When it comes to “The Halifax,” Arthur Love can claim dual citizenship.
At 83, he is the longest living member of the Boston Yacht Club (1951 to present) and a lifetime member of the Royal Nova Scotia Yacht Squadron, an honor bestowed in 1999.
“My parents loved the Canadian Maritimes,” Love explains. ‘Right after World War Two had ended our family went on a summer trip in 1946 to Nova Scotia.” It was the beginning of a summer ritual for the Love Family, one that would be repeated over the next several years.
He joined the RNSYS as a junior member in 1948 and learned to sail on a 36-foot schooner called The Rainbow. His first memory of the Marblehead to Halifax race was in 1947. “We would go out onto the jetty and blow horns as the boats approached the finish line.” Love explains that the finish was closer to the mouth harbor in those days.
Love has fond memories of his boyhood summers in Nova Scotia. Before renting a summer home in Halifax his family first went to Chester, NS, a “lovely seaside village about 45 miles south of Halifax. It was a beautiful place,” he says.
As a junior member of RNSYS, Love found Halifax harbor a good place to learn to sail. There were a few close calls, he says, big freighters were always coming and going and the crews aboard the big Caribbean ships “didn’t seem to care about us.”
Love’s first boat was a Bluenose 24-foot yacht built in Nova Scotia after World War Two. He says the Bluenose was very popular at the time. It was handcrafted in the Maritimes. They required a crew of three, according to Love: a helmsman, jib man and a someone on the mainsail. They later added a spinnaker and “jenny”.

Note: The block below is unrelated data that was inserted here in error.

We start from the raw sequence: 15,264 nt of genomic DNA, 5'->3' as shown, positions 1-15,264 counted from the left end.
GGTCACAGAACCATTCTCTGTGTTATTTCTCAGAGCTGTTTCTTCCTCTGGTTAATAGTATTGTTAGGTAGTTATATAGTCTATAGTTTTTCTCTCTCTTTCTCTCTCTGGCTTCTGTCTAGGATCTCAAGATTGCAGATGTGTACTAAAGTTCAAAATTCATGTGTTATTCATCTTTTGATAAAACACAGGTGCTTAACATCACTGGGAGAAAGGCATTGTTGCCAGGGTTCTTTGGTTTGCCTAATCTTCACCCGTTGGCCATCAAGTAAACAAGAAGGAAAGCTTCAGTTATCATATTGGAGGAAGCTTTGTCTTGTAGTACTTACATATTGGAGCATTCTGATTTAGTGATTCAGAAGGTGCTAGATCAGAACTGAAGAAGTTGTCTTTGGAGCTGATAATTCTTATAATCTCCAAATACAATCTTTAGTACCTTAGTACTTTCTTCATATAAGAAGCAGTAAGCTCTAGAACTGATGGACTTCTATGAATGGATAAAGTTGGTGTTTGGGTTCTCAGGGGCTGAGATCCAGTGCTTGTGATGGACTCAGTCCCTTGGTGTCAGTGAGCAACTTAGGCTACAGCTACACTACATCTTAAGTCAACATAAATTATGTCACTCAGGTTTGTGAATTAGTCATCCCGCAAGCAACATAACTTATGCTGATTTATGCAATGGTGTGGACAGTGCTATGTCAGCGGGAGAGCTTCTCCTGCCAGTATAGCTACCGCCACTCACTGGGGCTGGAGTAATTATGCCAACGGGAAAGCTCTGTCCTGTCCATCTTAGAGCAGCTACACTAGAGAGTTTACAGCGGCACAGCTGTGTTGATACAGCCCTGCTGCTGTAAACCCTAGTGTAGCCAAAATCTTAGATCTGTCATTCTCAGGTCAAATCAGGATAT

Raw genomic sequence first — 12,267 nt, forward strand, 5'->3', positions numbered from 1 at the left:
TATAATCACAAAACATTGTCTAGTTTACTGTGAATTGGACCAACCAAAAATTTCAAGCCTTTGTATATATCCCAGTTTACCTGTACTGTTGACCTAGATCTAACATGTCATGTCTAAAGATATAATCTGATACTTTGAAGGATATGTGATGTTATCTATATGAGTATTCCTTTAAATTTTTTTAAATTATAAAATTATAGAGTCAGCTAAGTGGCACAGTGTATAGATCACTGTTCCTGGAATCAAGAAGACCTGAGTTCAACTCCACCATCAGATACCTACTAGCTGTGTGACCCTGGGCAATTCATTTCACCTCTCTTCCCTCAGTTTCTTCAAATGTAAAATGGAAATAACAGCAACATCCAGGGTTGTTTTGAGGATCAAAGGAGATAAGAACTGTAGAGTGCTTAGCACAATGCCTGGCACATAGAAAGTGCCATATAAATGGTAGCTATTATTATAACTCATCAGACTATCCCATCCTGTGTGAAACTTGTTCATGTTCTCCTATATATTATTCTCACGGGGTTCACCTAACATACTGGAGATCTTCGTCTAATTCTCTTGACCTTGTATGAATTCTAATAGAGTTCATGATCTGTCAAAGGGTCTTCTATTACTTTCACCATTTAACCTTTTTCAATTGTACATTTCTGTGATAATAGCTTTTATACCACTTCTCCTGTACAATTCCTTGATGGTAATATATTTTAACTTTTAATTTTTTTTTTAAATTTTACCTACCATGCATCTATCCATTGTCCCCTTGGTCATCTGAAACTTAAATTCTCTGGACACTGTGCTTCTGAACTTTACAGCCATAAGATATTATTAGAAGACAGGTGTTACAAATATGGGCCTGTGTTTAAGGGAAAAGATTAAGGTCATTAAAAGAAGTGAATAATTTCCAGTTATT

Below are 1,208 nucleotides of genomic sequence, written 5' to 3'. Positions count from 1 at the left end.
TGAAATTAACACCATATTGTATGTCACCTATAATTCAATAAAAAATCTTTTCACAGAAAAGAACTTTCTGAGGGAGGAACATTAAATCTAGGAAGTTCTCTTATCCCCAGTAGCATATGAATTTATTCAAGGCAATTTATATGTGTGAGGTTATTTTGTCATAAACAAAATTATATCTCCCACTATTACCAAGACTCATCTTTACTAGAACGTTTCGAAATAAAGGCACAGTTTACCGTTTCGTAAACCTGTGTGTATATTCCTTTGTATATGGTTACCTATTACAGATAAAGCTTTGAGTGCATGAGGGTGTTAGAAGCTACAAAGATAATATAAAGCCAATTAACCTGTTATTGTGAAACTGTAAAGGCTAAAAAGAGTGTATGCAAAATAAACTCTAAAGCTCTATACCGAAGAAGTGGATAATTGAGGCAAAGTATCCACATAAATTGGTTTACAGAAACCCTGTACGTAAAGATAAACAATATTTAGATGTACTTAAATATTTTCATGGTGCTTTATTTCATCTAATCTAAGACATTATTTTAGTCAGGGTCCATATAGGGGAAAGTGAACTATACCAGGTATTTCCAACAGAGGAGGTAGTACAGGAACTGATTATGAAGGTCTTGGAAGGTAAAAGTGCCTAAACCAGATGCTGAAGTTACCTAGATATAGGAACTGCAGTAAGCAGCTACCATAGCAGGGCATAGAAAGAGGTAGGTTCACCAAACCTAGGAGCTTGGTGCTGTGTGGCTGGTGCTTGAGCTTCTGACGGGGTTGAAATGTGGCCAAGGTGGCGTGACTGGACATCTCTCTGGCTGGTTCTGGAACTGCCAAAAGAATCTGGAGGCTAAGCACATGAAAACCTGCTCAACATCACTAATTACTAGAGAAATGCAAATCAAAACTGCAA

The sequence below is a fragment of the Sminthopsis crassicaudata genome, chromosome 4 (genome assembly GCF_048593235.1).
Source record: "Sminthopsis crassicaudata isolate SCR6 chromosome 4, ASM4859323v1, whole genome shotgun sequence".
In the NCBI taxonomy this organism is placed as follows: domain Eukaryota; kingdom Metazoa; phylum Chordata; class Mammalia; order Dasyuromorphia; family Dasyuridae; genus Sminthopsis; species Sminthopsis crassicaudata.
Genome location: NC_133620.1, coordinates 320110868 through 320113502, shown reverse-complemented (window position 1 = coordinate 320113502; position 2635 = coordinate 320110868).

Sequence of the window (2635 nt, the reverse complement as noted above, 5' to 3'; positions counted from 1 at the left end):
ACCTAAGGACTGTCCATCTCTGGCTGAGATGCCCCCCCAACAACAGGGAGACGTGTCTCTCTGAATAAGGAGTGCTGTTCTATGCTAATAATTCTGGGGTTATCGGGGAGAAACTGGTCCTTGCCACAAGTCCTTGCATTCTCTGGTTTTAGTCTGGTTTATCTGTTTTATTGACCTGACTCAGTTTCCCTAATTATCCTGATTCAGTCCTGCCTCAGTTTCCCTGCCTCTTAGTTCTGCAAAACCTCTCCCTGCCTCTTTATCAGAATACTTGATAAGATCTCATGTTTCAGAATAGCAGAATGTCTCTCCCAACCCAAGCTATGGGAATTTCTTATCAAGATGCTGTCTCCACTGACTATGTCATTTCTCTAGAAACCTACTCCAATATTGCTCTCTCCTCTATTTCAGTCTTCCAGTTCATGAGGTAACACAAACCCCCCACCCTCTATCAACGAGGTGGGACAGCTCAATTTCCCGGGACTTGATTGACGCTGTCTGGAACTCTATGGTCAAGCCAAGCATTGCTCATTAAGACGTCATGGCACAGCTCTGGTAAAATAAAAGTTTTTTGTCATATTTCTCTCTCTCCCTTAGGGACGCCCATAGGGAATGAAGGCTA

“We named our boat Puffin after the Atlantic sea parrot,” Love remembers. “They swim by flapping their wings and do somersaults as they skim along the water. We thought that pretty much described us in our boat.”
In 1951 the family moved Puffin to Marblehead. Dr. Julian Doherty, a friend of his father, was the commodore of the BYC in 1952 and got the family interested in the club. The Puffin was transported by ship to Charlestown and then to Marblehead. In those days, the BYC was located near Transportation Wharf. She joined a fleet of Bluenose yachts in Marblehead Harbor as the sixth. He kept Puffin until 1977.
Love has raced the Marblehead to Halifax twice – in 1961 and in 1963. Both times he crewed aboard Canadian boats. “Canadian skippers were very competitive, but also calm, “he remembers. What he found in both races was mostly light air - especially by the Bay of Fundy. “Some skippers had to tack all the way up the shoreline to finish, “he said. But a captain named Don McNamara aboard a 60-foot schooner called Lord Jim decided to swing out to sea, make one hitch and a bee line to the finish. It worked” Love said.
Love remembers when the Marblehead to Halifax was held in August. He believes it was moved to July to help eliminate the fog that plagued racers later in the summer. He also believes there were more social events. The sailors were entertained by all three Marblehead clubs on different evenings usually under a big top at a yacht yard.
Looking to the Americas Cup and its high-tech catamarans, Arthur Love is not a fan. “High tech sailing is taking over, “he says. “I am more of an independent sailor I like feeling the boat under me and having control over when to tighten up or to slack off.”